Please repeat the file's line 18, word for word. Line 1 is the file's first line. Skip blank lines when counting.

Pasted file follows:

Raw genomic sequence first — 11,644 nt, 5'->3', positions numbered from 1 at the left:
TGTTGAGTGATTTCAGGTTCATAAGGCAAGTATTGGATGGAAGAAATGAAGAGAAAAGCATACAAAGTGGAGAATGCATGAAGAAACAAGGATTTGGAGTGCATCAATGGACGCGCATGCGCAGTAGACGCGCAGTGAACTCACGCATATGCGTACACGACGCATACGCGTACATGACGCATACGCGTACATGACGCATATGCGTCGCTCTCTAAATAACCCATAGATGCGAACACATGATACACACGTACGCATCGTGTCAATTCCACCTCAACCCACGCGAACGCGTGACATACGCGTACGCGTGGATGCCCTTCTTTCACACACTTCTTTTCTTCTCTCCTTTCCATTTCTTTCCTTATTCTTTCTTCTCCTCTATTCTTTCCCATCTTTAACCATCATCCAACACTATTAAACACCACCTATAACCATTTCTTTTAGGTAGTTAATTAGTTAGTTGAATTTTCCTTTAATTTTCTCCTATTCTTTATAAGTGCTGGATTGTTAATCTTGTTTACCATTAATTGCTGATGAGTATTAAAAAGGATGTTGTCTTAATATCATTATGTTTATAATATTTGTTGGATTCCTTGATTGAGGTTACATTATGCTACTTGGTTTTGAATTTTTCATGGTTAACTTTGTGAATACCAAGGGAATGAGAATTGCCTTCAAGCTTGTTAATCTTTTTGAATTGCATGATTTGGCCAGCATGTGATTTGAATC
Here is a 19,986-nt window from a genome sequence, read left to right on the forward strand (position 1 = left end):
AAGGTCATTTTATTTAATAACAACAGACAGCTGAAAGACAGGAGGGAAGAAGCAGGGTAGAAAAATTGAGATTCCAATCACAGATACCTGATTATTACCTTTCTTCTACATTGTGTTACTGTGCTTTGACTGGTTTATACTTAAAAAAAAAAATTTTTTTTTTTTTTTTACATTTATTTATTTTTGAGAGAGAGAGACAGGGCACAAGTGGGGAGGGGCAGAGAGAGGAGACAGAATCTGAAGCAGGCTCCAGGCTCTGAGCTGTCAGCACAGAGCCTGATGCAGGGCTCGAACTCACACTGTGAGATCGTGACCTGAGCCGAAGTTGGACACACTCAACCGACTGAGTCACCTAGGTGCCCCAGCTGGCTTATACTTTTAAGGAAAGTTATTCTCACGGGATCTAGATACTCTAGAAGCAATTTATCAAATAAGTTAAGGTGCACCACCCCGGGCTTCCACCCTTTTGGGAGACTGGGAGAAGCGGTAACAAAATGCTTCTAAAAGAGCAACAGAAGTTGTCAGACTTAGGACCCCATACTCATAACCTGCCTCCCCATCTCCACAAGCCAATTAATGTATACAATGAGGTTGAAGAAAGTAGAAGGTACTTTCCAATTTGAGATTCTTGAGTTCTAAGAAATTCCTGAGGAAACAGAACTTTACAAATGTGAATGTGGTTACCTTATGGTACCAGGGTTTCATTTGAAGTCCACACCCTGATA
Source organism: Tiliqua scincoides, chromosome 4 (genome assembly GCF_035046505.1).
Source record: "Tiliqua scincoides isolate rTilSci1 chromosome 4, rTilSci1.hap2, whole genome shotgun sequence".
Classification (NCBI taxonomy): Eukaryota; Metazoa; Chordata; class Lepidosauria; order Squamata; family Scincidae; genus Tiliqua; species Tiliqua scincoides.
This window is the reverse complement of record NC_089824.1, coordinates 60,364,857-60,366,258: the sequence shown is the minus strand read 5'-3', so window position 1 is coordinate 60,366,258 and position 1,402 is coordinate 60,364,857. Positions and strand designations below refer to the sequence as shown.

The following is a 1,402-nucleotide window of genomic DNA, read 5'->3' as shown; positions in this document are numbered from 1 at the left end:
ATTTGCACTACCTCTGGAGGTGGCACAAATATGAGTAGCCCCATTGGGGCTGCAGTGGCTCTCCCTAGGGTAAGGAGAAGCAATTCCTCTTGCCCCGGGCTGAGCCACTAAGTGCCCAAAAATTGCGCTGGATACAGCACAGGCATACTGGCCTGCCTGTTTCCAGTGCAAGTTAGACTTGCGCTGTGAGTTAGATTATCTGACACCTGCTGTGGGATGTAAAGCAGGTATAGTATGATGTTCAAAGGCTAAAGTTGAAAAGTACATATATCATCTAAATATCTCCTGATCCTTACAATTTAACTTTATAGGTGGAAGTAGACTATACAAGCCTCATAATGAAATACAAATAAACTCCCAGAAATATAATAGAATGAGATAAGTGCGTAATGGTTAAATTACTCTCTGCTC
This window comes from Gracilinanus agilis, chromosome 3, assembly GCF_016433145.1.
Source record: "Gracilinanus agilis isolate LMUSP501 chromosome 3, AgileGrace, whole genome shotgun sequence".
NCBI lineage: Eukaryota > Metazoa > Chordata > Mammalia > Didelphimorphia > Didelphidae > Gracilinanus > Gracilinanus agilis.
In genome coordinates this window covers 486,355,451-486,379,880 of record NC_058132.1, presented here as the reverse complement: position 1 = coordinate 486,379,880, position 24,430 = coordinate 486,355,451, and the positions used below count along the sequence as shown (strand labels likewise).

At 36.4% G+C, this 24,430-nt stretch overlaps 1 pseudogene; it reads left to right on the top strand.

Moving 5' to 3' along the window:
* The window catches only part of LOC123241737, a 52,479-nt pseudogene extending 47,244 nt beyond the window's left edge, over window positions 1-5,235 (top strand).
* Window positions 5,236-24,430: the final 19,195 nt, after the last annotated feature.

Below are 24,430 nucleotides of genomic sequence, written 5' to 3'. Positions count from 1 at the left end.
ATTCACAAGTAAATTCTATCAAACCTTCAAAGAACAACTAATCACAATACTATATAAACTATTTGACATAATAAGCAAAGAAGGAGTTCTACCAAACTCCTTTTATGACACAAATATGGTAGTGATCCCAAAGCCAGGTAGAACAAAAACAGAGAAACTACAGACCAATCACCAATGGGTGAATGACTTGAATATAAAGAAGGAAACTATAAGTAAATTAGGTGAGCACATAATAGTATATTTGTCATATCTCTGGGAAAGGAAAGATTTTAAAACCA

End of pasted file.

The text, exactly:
* Window positions 5,236-24,430: the final 19,195 nt, after the last annotated feature.